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Belarus: Leaders Make Push For Investment At Crans-Montana

  • Roland Eggleston

Crans-Montana, 27 June 1997 (RFE/RL) -- Belarus is making a major effort at an international business conference in Switzerland this week to overcome criticism of its human rights record and attract investment.

Around 1,000 U.S., European, Middle East, Asian and South African businessmen are attending the annual conference in the Swiss mountain resort of Crans-Montana. Between them they represent millions of dollars in potential investment in almost any industry from oil exploration to the development of shoe and furniture factories.

Belarus has responded by sending a strong delegation led by Prime Minister Syargei Ling and other politicians but with the real weight being carried by the 47 business experts. It is by far the strongest delegation at the conference.

They include companies in machine building, container transports, metal products, petroleum and chemical production, furniture, glass manufacture, farm tractors and other agricultural machinery, women's underwear, production nof cardboard boxes and the manufacture of sweets and confectionary. They have very busy in lobbying western businessmen. As a U.S. industrialist said today: "wherever you look, there is a Belarus businessman sitting down with a potential investor trying to talk him into loosening his wallet."

The Belarus delegation also took the unusual step of arranging a live television address to the conference by President Alyaksandr Lukashenka. It is the only country which has done so.

In addition, Belarus has flooded the conference tables with glossy brochures and pamphlets stressing what the country has to offer investors.

Prime Minister Ling and his economics minister Uladzimir Shymau have made clear in their speeches to various forums at the conference that they are not trying to pretend that Belarus is a kind of Disneyland where everything goes well. The Prime Minister said in a speech to the main conference today: "we still have many problems to overcome" and proceeded to list many of them.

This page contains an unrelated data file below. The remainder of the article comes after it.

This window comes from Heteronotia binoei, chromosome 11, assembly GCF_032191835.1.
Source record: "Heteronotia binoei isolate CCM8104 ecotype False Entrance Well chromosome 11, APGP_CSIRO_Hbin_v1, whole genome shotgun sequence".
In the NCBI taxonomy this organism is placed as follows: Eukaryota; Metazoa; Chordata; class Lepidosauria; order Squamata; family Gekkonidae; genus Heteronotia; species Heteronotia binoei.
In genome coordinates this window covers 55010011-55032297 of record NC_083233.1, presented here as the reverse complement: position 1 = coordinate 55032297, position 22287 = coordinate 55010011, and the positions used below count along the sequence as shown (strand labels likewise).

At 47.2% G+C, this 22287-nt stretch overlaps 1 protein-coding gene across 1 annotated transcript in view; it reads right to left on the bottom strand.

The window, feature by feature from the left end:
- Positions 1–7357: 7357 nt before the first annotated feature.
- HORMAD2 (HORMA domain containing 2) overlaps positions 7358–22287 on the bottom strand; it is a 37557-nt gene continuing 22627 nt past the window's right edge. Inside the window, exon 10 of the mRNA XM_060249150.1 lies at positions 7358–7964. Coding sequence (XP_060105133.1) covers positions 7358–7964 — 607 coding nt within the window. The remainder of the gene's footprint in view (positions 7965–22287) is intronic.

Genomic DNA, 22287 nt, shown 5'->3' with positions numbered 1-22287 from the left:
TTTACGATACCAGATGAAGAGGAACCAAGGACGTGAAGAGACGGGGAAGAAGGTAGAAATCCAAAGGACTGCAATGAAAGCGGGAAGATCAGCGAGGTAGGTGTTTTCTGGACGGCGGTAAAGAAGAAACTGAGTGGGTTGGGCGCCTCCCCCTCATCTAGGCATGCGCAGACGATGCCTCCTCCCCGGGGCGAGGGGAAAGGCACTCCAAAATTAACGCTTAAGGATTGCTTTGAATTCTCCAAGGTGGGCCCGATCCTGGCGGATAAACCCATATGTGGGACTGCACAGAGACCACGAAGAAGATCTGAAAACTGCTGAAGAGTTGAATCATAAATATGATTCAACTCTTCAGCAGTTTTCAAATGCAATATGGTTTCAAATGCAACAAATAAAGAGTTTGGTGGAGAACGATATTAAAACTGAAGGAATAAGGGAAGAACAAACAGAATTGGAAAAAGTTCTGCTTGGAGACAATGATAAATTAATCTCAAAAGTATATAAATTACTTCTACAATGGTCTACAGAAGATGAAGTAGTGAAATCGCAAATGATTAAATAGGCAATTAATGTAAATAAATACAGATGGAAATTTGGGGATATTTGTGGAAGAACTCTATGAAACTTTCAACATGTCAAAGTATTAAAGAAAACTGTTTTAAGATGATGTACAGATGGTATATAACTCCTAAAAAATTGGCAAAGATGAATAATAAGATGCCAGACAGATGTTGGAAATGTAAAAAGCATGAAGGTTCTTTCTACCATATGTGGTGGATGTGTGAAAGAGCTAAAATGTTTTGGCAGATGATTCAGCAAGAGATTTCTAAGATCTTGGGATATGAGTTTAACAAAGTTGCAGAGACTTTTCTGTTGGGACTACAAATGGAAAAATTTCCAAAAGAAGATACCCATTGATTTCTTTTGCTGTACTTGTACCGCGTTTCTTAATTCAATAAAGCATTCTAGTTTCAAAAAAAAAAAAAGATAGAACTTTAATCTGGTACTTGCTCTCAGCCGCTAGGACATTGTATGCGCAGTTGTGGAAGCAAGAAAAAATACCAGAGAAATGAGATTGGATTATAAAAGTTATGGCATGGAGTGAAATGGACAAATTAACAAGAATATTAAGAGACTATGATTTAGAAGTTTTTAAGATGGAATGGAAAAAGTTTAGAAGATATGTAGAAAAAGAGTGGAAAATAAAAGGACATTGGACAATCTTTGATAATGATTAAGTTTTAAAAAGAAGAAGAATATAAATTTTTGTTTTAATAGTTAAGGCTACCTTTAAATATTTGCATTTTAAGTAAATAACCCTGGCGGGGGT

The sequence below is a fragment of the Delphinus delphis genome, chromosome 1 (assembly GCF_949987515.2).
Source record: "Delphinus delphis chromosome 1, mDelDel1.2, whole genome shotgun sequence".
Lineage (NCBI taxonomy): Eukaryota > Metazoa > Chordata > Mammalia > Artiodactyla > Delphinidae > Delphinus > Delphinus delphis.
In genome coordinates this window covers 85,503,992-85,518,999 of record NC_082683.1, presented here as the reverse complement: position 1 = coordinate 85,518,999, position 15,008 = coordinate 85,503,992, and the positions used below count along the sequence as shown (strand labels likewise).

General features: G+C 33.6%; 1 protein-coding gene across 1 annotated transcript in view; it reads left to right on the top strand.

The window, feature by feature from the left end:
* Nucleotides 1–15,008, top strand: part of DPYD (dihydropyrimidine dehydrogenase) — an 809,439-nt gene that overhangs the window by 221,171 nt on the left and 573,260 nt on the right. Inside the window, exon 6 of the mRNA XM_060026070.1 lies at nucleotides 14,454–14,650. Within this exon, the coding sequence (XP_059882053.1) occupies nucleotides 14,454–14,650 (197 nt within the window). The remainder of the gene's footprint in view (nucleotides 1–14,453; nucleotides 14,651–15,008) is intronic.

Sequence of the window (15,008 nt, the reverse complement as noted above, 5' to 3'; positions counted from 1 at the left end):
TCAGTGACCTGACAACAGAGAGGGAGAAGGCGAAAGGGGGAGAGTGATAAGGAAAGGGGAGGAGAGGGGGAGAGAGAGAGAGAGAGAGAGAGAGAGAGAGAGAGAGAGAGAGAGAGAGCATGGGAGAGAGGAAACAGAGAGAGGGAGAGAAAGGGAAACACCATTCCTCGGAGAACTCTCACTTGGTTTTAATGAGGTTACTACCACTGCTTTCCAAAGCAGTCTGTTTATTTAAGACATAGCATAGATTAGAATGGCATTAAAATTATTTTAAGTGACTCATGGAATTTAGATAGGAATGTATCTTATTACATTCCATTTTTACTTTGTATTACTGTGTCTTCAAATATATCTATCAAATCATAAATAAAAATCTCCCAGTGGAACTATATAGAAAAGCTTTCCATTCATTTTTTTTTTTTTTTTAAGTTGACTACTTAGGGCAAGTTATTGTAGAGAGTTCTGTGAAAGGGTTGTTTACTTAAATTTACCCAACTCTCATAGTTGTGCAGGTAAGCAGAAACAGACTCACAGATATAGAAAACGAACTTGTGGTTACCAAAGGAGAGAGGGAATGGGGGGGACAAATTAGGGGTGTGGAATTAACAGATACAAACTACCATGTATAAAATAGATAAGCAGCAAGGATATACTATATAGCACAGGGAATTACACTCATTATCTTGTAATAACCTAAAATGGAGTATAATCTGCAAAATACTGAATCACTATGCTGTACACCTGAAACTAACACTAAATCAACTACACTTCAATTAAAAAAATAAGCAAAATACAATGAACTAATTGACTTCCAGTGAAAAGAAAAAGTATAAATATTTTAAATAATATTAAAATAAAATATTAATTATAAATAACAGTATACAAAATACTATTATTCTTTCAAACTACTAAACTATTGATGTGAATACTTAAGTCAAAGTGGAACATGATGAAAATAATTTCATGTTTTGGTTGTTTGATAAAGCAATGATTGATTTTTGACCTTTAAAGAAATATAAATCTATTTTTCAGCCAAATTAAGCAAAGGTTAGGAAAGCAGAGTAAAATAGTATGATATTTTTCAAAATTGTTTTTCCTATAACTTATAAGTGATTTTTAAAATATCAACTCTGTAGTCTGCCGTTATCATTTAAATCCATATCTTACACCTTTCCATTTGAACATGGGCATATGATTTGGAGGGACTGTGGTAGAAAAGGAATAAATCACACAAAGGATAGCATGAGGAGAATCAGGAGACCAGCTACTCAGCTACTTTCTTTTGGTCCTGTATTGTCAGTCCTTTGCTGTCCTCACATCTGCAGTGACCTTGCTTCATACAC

Some were caused by the collapse of the Soviet Union but he also listed others. Among them he mentioned the aftermath of the Chernobyl disaster, poining out that many did not realise that around 70 per cent of the fallout was on Belarus. He said the economic and financial consequences for Belarus had been enormous, particularly at a time when it was in any case suffering grave economic problems.

But in his speech today, Ling told the international businessmen there were now signs of a light at the end of the tunnel. "to be sure, its a very faint light," he said, "but its there and we believe it will grow stronger through the rest of the year." For the first time there is a slight increase in the GDP. This year shows a 12.6 per cent increase in industrial production and a six per cent increase in agricultural production.There is no budget deficit.

He said 2,000 enterprises had already been privatised and most small enterprises should be privatised by the end of the year. About 34 per cent of industrial production was now in the hands of private companies.The Prime Minister told the businessmen to ignore reports that Belarus wanted to wipe out the private sector. "its not true," he said.

He listed tax incentives and other benefits for investors and joint ventures and said Belarus would not offer less than its neighbours. He said Belarus could not offer less than Poland or Lithuania or the investors would go to those countries.

One of the big points made by Prime Minister Ling and the businessmen is the new union with Russia. They argue that the customs union with Russia and another customs union with Kazakhstan and Kyrgistan offers investors a big market with many opportunities.

The human rights questions still come up in Crans-Montana, as President Lukashenka discovered today when he was questioned during his television appearance. But the businessmen are pushing hard in their own sphere.